New book publishing on May 6, 2021

My latest exploration into the history of 17th Century London is due out this May.

It is the exciting,and unexpected story of a young woman and the plot of land that came to determine her life. It is a history of inheritance, madness, forced marriages, religious conspiracy, court cases and urban planning.

In June 1701, a young widow, Mary Grosvenor wakes up in a hotel room in Paris and finds a man in her bed. Within hours they are married. Yet three weeks later, Mary fled to London and swore that she had…


Robert Hooke, Thomas Tompion and the clockwork universe

The mechanical philosophy, a term first used by Henry More in 1659, a year after Fromanteel announced his pendulum timepieces, sought out the image of the clock’s complications as a means to understand the world. As historian Stephen Shapin notes ‘Of all the mechanical constructions whose characteristics might serve as a model for the natural world, it was the clock more than any other that appealed to the many early modern natural philosophers’.

Within the shifting plates of these intersecting ruptures, the clock was more than just an ornament, it was an…


The craftsman’s signature sits at the bottom of the square dial: Samuel Knibb London feci: There is no date on the device but it it thought to be completed in 1665. We know so little about the maker, that we must interpret who this man was from fragmentary documents and the clocks themselves. We must discern the man through his creation rather than the other way around, and through the story of the clock, and its times — what kind of person owned it? What was its position within the house? …


I was invited to contribute an introduction to a new exhibition of 17th century clocks that is currently running here. This work is more connected to my work on the 17th century London. The subject, the invention of pendulum clocks in 1660’s London, was a revelation to me. The resulting essay is here split into 3 parts. The first looks at pre civil war London and the formation of a clock making industry; the second looks at the clock in Restoration London and the formation of what I call the discipline of ‘urban time’ — the clock as luxury item…


This is a recorded version of my talk at Karlsruhe Dialogs on the problem with the Internet of Things, smart cities and the threat of platform urbanism to the future of democacy

https://www.youtube.com/watch?v=uywLMFNQgFQ


As Tim Berners Lee said recently: ‘We don’t have a technology problem, we have a social problem.’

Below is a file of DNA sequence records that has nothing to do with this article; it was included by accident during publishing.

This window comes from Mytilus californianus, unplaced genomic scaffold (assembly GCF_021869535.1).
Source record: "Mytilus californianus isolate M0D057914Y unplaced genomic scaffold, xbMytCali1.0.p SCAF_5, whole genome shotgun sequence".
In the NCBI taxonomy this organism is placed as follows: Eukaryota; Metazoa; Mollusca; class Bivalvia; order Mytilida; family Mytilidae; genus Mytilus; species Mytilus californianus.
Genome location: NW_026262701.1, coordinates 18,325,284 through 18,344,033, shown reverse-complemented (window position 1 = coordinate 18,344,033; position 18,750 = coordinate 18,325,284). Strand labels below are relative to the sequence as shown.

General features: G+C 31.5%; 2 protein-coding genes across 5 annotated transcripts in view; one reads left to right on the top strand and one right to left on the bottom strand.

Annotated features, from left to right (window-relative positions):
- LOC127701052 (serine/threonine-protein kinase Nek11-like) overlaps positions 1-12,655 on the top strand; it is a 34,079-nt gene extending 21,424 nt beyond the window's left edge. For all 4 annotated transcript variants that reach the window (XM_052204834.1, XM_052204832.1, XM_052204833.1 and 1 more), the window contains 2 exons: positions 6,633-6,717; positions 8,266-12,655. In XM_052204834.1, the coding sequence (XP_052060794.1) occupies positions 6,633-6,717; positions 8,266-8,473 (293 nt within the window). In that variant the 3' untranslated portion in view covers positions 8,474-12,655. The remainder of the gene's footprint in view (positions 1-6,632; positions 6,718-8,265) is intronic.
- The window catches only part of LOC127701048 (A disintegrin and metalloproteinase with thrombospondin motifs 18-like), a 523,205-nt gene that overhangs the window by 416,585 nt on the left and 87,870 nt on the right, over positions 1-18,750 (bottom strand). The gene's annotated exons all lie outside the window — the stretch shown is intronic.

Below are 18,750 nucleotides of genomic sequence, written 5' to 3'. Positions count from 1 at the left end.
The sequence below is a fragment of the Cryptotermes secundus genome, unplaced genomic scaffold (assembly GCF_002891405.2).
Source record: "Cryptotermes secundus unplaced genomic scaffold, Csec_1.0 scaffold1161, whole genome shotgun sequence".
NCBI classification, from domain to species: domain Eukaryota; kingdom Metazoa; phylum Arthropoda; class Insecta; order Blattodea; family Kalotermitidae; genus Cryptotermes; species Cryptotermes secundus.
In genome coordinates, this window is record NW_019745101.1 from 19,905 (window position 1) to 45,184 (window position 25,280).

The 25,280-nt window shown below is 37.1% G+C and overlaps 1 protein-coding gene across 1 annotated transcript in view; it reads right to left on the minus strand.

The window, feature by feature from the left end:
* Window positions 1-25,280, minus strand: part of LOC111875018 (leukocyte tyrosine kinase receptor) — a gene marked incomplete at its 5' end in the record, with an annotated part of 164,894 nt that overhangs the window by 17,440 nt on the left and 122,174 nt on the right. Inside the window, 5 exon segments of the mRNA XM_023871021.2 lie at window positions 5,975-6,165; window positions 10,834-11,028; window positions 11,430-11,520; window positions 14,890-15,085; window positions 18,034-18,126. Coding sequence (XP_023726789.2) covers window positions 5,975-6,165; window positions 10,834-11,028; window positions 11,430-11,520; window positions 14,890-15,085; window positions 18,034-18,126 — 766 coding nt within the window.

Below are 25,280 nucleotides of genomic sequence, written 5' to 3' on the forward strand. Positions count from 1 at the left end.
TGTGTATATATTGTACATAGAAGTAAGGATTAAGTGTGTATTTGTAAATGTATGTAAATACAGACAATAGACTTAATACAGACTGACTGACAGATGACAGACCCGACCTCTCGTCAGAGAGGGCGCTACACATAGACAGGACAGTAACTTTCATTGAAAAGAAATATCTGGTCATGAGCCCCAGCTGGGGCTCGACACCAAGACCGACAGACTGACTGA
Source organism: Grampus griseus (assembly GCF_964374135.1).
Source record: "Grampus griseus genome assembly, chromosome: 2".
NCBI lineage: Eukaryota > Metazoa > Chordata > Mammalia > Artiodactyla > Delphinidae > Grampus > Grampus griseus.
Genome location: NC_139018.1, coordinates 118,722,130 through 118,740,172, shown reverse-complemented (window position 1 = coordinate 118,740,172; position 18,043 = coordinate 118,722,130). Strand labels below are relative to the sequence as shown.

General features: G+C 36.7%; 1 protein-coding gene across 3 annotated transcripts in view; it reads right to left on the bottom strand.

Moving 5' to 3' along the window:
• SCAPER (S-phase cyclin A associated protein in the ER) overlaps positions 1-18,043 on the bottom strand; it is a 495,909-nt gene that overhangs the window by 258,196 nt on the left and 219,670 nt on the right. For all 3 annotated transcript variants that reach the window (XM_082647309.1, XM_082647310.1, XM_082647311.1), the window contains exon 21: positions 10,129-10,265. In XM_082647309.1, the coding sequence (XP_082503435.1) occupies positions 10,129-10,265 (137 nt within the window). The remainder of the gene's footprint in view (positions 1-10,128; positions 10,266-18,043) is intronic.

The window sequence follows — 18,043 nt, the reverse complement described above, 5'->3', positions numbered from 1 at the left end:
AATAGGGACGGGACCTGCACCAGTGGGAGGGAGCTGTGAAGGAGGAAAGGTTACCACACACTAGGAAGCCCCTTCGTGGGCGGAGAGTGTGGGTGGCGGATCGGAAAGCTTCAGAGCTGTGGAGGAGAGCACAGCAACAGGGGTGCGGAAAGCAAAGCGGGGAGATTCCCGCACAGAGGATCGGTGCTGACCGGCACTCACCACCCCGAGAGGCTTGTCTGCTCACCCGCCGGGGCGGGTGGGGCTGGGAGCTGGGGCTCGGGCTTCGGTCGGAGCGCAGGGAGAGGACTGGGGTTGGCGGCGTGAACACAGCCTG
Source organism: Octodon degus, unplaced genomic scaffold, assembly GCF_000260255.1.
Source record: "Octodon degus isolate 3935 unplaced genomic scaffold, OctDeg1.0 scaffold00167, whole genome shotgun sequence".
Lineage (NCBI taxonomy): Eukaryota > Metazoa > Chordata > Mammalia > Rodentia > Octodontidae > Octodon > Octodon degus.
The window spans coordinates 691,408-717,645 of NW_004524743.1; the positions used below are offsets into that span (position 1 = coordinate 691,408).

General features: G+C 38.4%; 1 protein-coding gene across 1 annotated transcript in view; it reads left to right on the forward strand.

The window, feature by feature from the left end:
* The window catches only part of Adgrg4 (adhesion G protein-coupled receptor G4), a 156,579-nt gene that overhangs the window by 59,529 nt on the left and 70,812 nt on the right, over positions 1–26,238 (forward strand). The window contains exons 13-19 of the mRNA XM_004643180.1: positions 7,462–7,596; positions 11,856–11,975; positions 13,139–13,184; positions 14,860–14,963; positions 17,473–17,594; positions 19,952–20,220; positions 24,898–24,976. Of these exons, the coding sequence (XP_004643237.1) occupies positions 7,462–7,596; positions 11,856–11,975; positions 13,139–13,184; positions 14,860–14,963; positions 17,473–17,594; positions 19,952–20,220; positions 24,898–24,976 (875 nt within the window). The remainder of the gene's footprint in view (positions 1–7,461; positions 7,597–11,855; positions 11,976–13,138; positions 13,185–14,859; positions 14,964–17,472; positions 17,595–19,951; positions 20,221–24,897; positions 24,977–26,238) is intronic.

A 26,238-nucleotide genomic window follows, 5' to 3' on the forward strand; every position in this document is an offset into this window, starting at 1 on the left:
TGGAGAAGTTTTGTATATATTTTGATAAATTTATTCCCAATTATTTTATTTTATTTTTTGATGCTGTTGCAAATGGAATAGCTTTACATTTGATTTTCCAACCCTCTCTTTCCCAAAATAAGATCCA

Perhaps the most worrying image in recent days is the slow motion scene of Zuckerberg’s face as it dawns upon him that his dorm room invention is beyond his control, and beyond his comprehension. He lacks the political bandwidth to fathom what is happening, so is looking for a technological solution. It does not exist.

In the maelstrom concerning Cambridge Analytica, it has been too easy to be distracted by the conspiracies. Whether a company was able to influence an election. Whether Facebook…


It seems as if ‘for all’ is becoming the destination in many urbanist discussions of the moment.

In a recent publication, Saddiq Khan, the newly appointed mayor of London published his statement of intent: ‘A CITY FOR ALL LONDONERS’. It is a very readable document that sets out a number of directions that he hopes to follow over the next four years: housing, infrastructure, business, public space, inclusivity.

As the self-defined ‘most pro-business’ mayor, work reigns high over most considerations of what makes a city a great place. And as a result, most parts of the city are perceived through…


The discussion of the future city, of how the internet of things [IoT] will have a huge impact on the economy of the city. How it will improve efficiency and productivity. This topic is rarely discussed in terms of its impact on everyday life — the way you and I experience the city.

In the next few weeks I want to offer some ideas on how this revolution will have an impact on the things that matter: the world of work; how we learn; how we move around the city; how we come together. I want to start with the…


At a recent event, I was asked by a number of people why I did what I did? Why was I so interested in cities? where did it all start? I tried to answer as plainly as I could. It started with walking around the city, getting to know the places that I hoped would one day become home.

Here, perhaps, is a more developed answer. . .

What happens to us when we walk? This is a question that has been asked for centuries. The French philosopher Frederic Gros writes: ‘By walking, you escape from the very idea of…


via Thomas Rousing

This October, in Quito, the most important group of thinkers in urbanism, sustainability, poverty activism and local politics will be coming together in a conference called Habitat III. You’ve probably never heard of Habitat III, and that’s a big problem. It is a vitally important event.

In the previous months the organisers have been putting together agendas and briefing documents that they hope to ratify during the proceedings. What has become clear is that there have been a conjuncture of policies concerning ‘the right to the city’. …

Leo Hollis

The author of Inheritance, coming in May 2021, The Phoenix: The Men Who Made Modern London, and Stones of London, and the bestseller, Cities are Good for You.

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